The first shots of the Civil War were fired in South Carolina during April of 1861. Although most of the fighting over the next four years took place in the South, it eventually spread across the country, all the way to Wilmington, California.
Lt. Col. James Freeman Curtis
In 1862, a military outpost was built near the Los Angeles Harbor. It was called the Drum Barracks and was a key center for training and processing troops. Today, all that remains is a single building, which is now a museum with some very unlikely tour guides.
Marge O’Brien is the museum’s director and curator:
Marge O’Brien is the museum’s director and curator:
“You can lock the rooms at night. In fact, very religiously. I check all the rooms. They’re locked, the lights are off, the shades are down, and you come here at 8:00 in the morning and the light in the parlor might be on and then again it might not, but the shades may be up.”
Marge was hired to restore the rundown building after it was declared a historic landmark:
“It was a very dark, very sad feeling as you walked through. And it was just the kind of a building that was saying, ‘Help me.’
Marge, a team of craftsmen, and volunteers worked for months overhauling the museum. The old building slowly came back to life, in more ways than one. According to Marge, spooky occurrences became normal:
“I’m sitting in my office and something will take my attention. Either a window will rattle, the roses will hit against the window, some the wind possibly. But something attracts me to the fact that I should be checking something. I will walk over to the parlor. Nine chances out of ten when I have this feeling and I open the door, more likely than not, the lights on the table are on. Most times, I will walk up the stairs and check the gun room. Very often, that too has the lights on and the window blinds open even though they have been closed and down. Because, the rule here is that after every tour, you pull the shades down, turn off the light and lock the door.”
Lights turn on for no reason
Yasmin Malyeri, one of the volunteers, also began to believe that the building was haunted:
“I put down the blinds and turned off the light and locked the door and left. Came downstairs and left the building. There was nobody around. When I looked up, I saw the blind went up really slowly. It gave the impression that someone was holding it, you know, someone was doing it.”
Fred Duran, an exterminator for the city of Los Angeles, became a believer during one of his regular stops at the museum:
“To me, a ghost was like Casper the Friendly Ghost, or some movie or something. I guess one doesn’t believe in them until you are really convinced. As I got into the kitchen that morning, I heard some footsteps behind me and I thought that it was the caretaker.
According to Fred, a man’s voice behind him said, “I need to get some water.” Fred says he didn’t pay much attention. Then the man asked, “Have you seen Maria?” According to Fred:
“As I turned around, there was this guy there, and I thought it was kinda odd because he was in a civil war outfit. So as I was going out, I saw the caretaker there and the workmen also, and I just asked him, I said, ‘Hey, the guy that lives here takes his job seriously.’ And they said, ‘You saw the Captain’s ghost.’”
Marge O’Brien says she believes Fred:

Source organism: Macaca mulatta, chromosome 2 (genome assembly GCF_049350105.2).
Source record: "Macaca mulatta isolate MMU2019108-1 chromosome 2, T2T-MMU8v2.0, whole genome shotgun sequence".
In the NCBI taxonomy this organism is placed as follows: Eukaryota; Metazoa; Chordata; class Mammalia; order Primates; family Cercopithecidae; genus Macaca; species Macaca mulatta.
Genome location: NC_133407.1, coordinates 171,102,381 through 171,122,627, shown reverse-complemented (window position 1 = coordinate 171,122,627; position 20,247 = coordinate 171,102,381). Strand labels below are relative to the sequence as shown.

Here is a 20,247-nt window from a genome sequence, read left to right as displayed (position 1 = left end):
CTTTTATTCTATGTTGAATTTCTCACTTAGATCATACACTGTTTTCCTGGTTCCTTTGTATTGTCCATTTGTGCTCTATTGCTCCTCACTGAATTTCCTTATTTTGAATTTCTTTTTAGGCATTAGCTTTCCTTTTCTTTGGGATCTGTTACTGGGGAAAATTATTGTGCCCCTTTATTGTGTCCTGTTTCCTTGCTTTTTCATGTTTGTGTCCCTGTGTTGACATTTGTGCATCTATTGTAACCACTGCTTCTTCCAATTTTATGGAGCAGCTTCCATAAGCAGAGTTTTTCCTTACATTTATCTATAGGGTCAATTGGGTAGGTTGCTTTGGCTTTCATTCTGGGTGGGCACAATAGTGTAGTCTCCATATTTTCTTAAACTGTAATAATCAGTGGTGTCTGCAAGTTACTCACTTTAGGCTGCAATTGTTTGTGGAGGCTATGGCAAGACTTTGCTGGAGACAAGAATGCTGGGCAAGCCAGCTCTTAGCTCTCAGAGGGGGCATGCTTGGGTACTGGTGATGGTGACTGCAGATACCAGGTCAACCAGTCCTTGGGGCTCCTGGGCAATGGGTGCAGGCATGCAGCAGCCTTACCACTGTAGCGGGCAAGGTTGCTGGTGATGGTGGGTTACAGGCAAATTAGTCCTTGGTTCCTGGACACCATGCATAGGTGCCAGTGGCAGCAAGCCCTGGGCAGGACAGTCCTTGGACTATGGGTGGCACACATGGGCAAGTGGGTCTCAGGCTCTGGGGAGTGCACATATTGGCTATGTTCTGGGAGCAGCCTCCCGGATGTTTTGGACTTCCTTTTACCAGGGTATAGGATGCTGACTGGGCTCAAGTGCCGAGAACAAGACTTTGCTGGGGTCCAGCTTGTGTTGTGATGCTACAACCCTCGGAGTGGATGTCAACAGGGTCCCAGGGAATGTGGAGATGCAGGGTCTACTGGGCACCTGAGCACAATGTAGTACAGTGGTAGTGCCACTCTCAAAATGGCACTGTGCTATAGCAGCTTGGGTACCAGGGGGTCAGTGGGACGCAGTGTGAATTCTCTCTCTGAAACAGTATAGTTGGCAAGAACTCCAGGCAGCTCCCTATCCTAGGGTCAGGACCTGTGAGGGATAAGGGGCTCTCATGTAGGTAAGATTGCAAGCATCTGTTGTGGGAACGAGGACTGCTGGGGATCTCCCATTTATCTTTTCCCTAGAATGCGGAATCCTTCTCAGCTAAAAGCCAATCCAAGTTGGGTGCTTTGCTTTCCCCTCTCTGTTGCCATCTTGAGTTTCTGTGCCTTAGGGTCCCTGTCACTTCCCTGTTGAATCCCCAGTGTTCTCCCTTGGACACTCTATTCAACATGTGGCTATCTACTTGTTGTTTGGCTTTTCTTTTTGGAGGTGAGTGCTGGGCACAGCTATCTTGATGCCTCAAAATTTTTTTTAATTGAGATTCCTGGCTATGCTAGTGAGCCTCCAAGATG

“If Fred said he saw it, he saw it. I have no doubts in that. Fred’s a very honest man. My reaction is, I wonder why he had to come now, and why to Fred”
Marge asked psychic Barbara Conner to search the museum for ghosts. According to Barbara, the Drum Barracks was full of restless spirits and she claims to have met several of them in the officer’s lounge. Two were playing cards, another stood by the window looking through the curtains. But, according to Barbara, one phantom seemed more aggressive than the rest:
“He looked at me and he said, “I want this chair closer to the fireplace because I’m cold.” He also said his boot is too tight for him.”
Marge said that information rang a bell:
“What was interesting is my research showed that Colonel Curtis, who was the commander here the longest, had frostbitten his left foot when he was fighting Indians up in Washington. Right around the ankle, above where the nerve endings were, there was a great deal of pain which he suffered much of his life. He would wear a boot that was a size smaller so that he could have more control of that foot and he dragged it. There is no way Barbara could have known that when she walked into the room. I had just started to uncover this research.”
Barbara says that she continued to have visions upstairs, which seemed to explain some of the strange noises:
“I told Marge, I said, ‘There’s a little boy here. And he’s throwing the ball up against the wall.’ She says, ‘Well, we’ve heard this thump, thump thump, and we couldn’t figure out what it is.’ And I said, “Well, that’s it. He’s throwing this ball up against the wall. If you want him to stop, just tell him to stop and he’ll stop.’”
At the end of the tour, Barbara said she “saw” the ghosts of Colonel Curtis and his officers in a planning session:
“The Colonel was standing there at the table, and when we came in, he left what he was doing and went over and started digging in this box. And he turned to me, and mentally projected that he wants his award. He wants the award. He’s trying to find an award. And I said, ‘What award?’ And he says, ‘I have an award, I want my award, and I want it on that wall.’”
Marge O’Brien said she had no information about Colonel Curtis having an award or a plaque on his wall:
“But I discovered later that when he left Washington, Colonel Curtis did receive an award for his work with the Indians. And possibly that could have been the plaque.”
Do the long-dead spirits of the Civil War still roam the drum barracks at this log-abandoned military base? Those who have experienced the hauntings believe the museum is alive with history.